Being Women

Your MIL Is The Mother Of The Man You Love: Always Remember To Give Her Due Respect

Relooking at our Mothers-in-law from a different persspective.

Calling my MIL, ‘Amma’

My mother was giving her soon-to-be-married daughter instructions.

“I will never call my MIL “Amma,” I said furiously, scowling and muttering angrily at her, who, like all the other mothers, bore the brunt of badly behaved children the world over.

“It’s only in the TamBram community that we call our MIL “Amma,” and she can never be one!”

The dilemma of every daughter’s mother

My long-suffering mother brushed aside my protests with her characteristic ‘That’s the way of life’ shrug, which always rubbed me the wrong way. My parents, like scores of others, were caught up in the norms that were dictated by societal expectations. They wanted to educate us sufficiently to get ourselves a job and stand on our own if need be, yet they wanted to complete their responsibility of getting us married and ‘settled’ as early as possible with a suitable groom.

Parents, particularly my own, were concerned enough to look for finances, familial support, education, and lineage but rarely for wavelength and ability to get along. They presumed, like in most arranged marriages, that love and affection would be the natural outcomes of proximity.

My dilemma

Being educated enough to want the moon yet not equipped enough to get it was the youngsters’ problem, and I was no different.

Closet feminist that I was, the dictates of “then” society did not enchant me. I was neither brave enough to come out of the closet nor able to actually be the girl or woman I was supposed to be. So I was caught in flux.

Becoming an Aide to my MIL

Then I got married and entered a more traditional family. Full of dos and don’ts, I was sometimes guided, sometimes chastised. My nose was kept firmly on the grindstone. My mother was also traditional, but my MIL was much more so. Clad in a nine-yard sari, she gave me jitters. Formidable cook that she was, her culinary skills were legendary. Her rasam used to be the talk of the town, and I was all thumbs and needles in her presence.

My resentment was more because I was like her ‘chief aide,’ running to do her bidding but never at the receiving end of the compliment. On the contrary, any delay in serving was attributed to my inability to meet her demands!

Being the third daughter and with my father’s heart trouble raising its hydra head in my pre-marriage days, I was actively encouraged to carry out chores that involved banking, booking railway tickets, going to the post office, and other activities that would ease my father’s chores. Hence, my culinary skills were limited but sufficient enough to feed myself and others who had less exacting models to emulate.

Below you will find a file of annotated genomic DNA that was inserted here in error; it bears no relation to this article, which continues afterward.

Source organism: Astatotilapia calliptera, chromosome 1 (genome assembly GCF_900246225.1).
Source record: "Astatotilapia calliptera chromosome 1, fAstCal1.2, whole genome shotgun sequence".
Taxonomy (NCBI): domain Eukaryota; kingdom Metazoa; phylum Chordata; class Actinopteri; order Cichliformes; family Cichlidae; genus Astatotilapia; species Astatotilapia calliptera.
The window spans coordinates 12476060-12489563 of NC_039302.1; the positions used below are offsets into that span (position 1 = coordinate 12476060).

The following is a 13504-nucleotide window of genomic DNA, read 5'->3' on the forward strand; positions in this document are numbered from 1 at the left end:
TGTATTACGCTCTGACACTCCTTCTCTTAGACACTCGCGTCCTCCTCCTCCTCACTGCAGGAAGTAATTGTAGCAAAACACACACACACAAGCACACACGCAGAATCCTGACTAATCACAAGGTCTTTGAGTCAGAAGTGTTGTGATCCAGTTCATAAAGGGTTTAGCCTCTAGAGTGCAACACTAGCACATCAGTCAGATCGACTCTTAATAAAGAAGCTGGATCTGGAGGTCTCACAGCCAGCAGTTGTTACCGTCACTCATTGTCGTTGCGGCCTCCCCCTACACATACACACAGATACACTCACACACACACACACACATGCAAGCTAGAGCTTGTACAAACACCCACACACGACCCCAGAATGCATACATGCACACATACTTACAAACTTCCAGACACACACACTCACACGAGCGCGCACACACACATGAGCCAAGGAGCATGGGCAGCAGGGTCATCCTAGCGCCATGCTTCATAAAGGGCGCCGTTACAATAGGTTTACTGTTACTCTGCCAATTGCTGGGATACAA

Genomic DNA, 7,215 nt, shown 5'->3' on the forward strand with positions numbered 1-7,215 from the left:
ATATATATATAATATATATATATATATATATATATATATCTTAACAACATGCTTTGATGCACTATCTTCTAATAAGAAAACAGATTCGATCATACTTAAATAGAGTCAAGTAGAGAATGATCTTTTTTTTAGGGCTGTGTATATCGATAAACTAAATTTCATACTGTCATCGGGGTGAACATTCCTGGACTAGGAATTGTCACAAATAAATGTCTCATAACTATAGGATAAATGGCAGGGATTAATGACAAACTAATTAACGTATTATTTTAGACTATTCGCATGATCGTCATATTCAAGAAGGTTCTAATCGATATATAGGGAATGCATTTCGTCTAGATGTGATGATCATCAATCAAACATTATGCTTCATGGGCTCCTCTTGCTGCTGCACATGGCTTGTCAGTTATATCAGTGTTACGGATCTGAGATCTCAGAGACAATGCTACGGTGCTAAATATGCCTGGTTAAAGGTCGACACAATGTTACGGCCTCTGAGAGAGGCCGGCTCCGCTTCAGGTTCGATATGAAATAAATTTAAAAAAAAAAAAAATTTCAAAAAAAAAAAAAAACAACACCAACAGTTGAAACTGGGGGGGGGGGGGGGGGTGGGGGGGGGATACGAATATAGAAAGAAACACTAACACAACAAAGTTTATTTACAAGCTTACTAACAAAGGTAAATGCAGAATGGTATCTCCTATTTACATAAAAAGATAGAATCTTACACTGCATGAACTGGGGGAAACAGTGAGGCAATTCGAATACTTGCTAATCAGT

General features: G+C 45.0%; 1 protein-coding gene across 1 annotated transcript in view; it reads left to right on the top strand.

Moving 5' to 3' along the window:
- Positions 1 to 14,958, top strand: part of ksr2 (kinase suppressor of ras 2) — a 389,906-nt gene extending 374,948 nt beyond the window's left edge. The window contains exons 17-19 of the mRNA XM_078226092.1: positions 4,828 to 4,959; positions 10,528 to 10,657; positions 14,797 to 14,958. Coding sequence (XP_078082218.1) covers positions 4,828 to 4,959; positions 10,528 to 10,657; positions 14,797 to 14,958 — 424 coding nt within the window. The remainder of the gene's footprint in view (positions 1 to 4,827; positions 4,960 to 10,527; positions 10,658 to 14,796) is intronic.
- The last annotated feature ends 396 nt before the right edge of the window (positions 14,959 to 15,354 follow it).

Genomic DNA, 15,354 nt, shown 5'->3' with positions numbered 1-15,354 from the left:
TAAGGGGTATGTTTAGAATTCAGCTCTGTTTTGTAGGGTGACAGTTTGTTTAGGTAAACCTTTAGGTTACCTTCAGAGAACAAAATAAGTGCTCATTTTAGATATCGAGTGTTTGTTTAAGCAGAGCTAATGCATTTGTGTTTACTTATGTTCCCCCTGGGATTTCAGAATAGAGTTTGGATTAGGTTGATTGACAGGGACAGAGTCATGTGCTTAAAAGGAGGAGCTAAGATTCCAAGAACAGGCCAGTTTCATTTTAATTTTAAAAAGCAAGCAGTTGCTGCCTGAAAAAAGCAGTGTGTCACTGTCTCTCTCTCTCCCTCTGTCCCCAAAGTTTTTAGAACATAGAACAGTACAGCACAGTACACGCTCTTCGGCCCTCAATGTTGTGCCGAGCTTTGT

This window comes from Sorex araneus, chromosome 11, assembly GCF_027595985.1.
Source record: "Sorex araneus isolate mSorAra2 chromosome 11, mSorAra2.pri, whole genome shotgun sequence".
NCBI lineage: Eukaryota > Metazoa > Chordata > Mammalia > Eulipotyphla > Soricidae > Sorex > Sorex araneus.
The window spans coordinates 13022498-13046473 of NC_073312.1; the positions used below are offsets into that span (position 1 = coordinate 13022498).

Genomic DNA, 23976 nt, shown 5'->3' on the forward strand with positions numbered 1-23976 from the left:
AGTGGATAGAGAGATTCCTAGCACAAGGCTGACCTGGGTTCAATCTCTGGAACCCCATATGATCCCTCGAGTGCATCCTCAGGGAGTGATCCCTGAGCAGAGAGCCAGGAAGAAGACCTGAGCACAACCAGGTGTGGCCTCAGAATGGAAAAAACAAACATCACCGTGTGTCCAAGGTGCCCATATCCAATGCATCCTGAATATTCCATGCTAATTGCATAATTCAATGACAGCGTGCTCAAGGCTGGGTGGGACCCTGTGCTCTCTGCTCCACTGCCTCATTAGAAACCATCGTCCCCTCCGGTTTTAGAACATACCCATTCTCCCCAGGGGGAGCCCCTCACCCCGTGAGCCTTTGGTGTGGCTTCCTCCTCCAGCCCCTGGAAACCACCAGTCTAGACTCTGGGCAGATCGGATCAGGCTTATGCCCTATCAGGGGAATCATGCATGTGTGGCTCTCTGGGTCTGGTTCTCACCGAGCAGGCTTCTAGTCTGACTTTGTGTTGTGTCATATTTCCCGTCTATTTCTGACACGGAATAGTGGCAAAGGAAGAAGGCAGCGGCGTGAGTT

That was in 1988.

The truce

My MIL breathed her last in 2011. Till then, we had an uneasy truce, for we were both connected by the same man. I took care of her through all her surgeries, and she, in turn, taught me to be a versatile cook. All through, I was under the impression that I put up with her out of a sense of duty, but now, at the ripe old age of 58, I realise that she must have also put up with me, out of her love for her son, and for the fact that I was after all her choice!

Why, then, this post?

The realisation

I suddenly realised that despite the joke, “Please don’t tell me how to bring up my children, dear MIL,” I am living with one of yours that would do with improvement; her son is indeed a blessing to me, warts and all.

When my father died, it was my husband who did the last rites diligently, and now that my mother is bedridden, our house has been made welcoming for her. All through 2018 and 2019, I had been travelling frequently to be by her side with nary a protest. Both of these qualities in my husband are definitely not inherited from me! He is extremely responsible, loyal, and committed to our relationship.

Again, I have nothing to do with that quality. He has never once, in the past 35 years, left me without financial or physical help when I was hospitalised. Never has he refused to take care of me or our children, and again, I have nothing to do with that aspect of his character. Every morning, I look at my MIL’s photo and thank her for providing me with a man who was first and foremost her son and whom she had brought up with all the qualities that make me happy.

I wish…

  • I wish I had communicated with her more with the thought of ironing out differences rather than thinking that we would always be at loggerheads.
  • I wish I had seen the platform from where she operated rather than see it as a way to thwart me.
  • I wish I had told her that she did a fine job with her son and brought him into my life.

A message for today’s generation

Today, when I see girls entering a marriage like a war zone, willing to keep all relatives, particularly the in-laws, as out-laws, a small piece of advice comes to mind: ‘Your MIL too is a woman who has sacrificed for her family. 

  • Communicate your feelings.
  • There are bound to be differences, yet remember that she gave you the greatest gift on earth: the man you love and cherish.
  • Be the first to extend the olive branch. If thwarted, let it go, but try not to break your husband’s relationship with that woman who bore him for you to be with.
  • He is your husband and father to your children, but he remains your MIL’s son.

On this Mother’s Day, I thank the lady who gave me her flesh and blood to call him my own.


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One Response

  1. Only after certain period of marriage we do realise the place of our in-laws in our life. But better accept them as own people then rivalry…

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